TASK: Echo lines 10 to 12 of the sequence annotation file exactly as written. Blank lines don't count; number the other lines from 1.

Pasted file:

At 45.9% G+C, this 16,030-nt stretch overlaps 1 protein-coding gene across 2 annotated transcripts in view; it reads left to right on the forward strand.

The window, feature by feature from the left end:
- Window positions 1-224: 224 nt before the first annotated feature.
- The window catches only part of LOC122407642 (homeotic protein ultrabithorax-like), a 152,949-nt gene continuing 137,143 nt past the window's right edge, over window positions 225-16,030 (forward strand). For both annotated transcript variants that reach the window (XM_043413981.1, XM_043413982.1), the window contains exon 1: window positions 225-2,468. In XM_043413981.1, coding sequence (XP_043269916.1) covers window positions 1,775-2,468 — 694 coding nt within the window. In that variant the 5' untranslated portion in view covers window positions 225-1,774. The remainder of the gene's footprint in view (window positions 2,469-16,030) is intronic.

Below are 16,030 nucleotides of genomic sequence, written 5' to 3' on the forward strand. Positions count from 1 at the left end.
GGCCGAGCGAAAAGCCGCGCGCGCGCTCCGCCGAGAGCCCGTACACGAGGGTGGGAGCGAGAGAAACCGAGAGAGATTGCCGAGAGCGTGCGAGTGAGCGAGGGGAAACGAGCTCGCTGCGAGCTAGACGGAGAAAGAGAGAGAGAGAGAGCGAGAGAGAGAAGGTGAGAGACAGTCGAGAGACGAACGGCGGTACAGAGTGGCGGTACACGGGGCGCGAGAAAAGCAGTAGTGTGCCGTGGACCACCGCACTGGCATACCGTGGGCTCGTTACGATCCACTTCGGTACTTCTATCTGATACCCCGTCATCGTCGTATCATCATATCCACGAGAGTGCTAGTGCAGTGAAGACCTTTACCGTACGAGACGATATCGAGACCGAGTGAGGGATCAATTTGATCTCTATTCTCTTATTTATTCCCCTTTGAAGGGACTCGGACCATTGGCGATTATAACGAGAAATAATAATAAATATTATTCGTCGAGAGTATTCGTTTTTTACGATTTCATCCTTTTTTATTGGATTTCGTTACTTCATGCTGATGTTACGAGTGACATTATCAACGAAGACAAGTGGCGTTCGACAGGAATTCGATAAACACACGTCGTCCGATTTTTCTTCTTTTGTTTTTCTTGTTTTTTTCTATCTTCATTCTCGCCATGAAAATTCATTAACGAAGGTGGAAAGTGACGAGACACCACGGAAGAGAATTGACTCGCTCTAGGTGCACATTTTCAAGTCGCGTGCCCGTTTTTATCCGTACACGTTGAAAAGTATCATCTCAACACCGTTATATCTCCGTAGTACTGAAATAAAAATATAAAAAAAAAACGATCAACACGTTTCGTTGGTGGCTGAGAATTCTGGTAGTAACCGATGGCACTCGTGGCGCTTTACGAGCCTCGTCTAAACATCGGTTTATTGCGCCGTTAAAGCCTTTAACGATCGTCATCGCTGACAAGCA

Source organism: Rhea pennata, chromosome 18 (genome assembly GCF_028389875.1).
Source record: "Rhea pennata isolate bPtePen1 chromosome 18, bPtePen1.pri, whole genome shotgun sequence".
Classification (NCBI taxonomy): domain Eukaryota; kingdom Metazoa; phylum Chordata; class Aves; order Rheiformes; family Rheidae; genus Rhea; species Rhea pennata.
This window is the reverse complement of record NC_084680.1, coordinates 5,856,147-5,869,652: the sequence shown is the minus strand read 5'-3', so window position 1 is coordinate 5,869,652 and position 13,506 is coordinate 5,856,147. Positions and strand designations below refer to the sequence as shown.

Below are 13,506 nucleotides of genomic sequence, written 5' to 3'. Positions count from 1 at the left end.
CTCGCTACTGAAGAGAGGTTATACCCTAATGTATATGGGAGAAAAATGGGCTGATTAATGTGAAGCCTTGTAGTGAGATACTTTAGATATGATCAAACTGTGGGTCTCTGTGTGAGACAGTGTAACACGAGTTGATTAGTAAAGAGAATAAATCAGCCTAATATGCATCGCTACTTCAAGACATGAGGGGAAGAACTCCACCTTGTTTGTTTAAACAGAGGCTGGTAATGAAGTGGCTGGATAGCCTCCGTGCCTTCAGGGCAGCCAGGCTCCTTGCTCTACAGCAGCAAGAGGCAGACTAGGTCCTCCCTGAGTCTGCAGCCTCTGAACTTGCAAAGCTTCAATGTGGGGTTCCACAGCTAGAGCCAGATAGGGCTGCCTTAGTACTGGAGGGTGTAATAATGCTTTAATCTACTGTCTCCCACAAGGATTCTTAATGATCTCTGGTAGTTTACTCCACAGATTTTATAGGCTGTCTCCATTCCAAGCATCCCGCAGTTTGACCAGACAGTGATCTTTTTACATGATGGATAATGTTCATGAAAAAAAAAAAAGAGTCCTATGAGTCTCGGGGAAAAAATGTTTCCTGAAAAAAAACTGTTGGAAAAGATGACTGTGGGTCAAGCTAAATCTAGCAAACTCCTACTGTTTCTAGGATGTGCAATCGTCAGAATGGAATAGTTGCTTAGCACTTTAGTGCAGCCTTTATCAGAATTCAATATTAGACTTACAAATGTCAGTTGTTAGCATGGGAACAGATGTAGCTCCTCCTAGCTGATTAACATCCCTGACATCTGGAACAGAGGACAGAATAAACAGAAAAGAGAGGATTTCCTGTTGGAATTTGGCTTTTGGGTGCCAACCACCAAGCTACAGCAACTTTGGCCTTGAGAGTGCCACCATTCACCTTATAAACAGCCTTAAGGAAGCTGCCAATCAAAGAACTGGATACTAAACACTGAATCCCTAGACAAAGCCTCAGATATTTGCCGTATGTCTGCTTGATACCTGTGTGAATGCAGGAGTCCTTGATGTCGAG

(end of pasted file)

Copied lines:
This window is the reverse complement of record NC_084680.1, coordinates 5,856,147-5,869,652: the sequence shown is the minus strand read 5'-3', so window position 1 is coordinate 5,869,652 and position 13,506 is coordinate 5,856,147. Positions and strand designations below refer to the sequence as shown.

Below are 13,506 nucleotides of genomic sequence, written 5' to 3'. Positions count from 1 at the left end.
CTCGCTACTGAAGAGAGGTTATACCCTAATGTATATGGGAGAAAAATGGGCTGATTAATGTGAAGCCTTGTAGTGAGATACTTTAGATATGATCAAACTGTGGGTCTCTGTGTGAGACAGTGTAACACGAGTTGATTAGTAAAGAGAATAAATCAGCCTAATATGCATCGCTACTTCAAGACATGAGGGGAAGAACTCCACCTTGTTTGTTTAAACAGAGGCTGGTAATGAAGTGGCTGGATAGCCTCCGTGCCTTCAGGGCAGCCAGGCTCCTTGCTCTACAGCAGCAAGAGGCAGACTAGGTCCTCCCTGAGTCTGCAGCCTCTGAACTTGCAAAGCTTCAATGTGGGGTTCCACAGCTAGAGCCAGATAGGGCTGCCTTAGTACTGGAGGGTGTAATAATGCTTTAATCTACTGTCTCCCACAAGGATTCTTAATGATCTCTGGTAGTTTACTCCACAGATTTTATAGGCTGTCTCCATTCCAAGCATCCCGCAGTTTGACCAGACAGTGATCTTTTTACATGATGGATAATGTTCATGAAAAAAAAAAAAGAGTCCTATGAGTCTCGGGGAAAAAATGTTTCCTGAAAAAAAACTGTTGGAAAAGATGACTGTGGGTCAAGCTAAATCTAGCAAACTCCTACTGTTTCTAGGATGTGCAATCGTCAGAATGGAATAGTTGCTTAGCACTTTAGTGCAGCCTTTATCAGAATTCAATATTAGACTTACAAATGTCAGTTGTTAGCATGGGAACAGATGTAGCTCCTCCTAGCTGATTAACATCCCTGACATCTGGAACAGAGGACAGAATAAACAGAAAAGAGAGGATTTCCTGTTGGAATTTGGCTTTTGGGTGCCAACCACCAAGCTACAGCAACTTTGGCCTTGAGAGTGCCACCATTCACCTTATAAACAGCCTTAAGGAAGCTGCCAATCAAAGAACTGGATACTAAACACTGAATCCCTAGACAAAGCCTCAGATATTTGCCGTATGTCTGCTTGATACCTGTGTGAATGCAGGAGTCCTTGATGTCGAG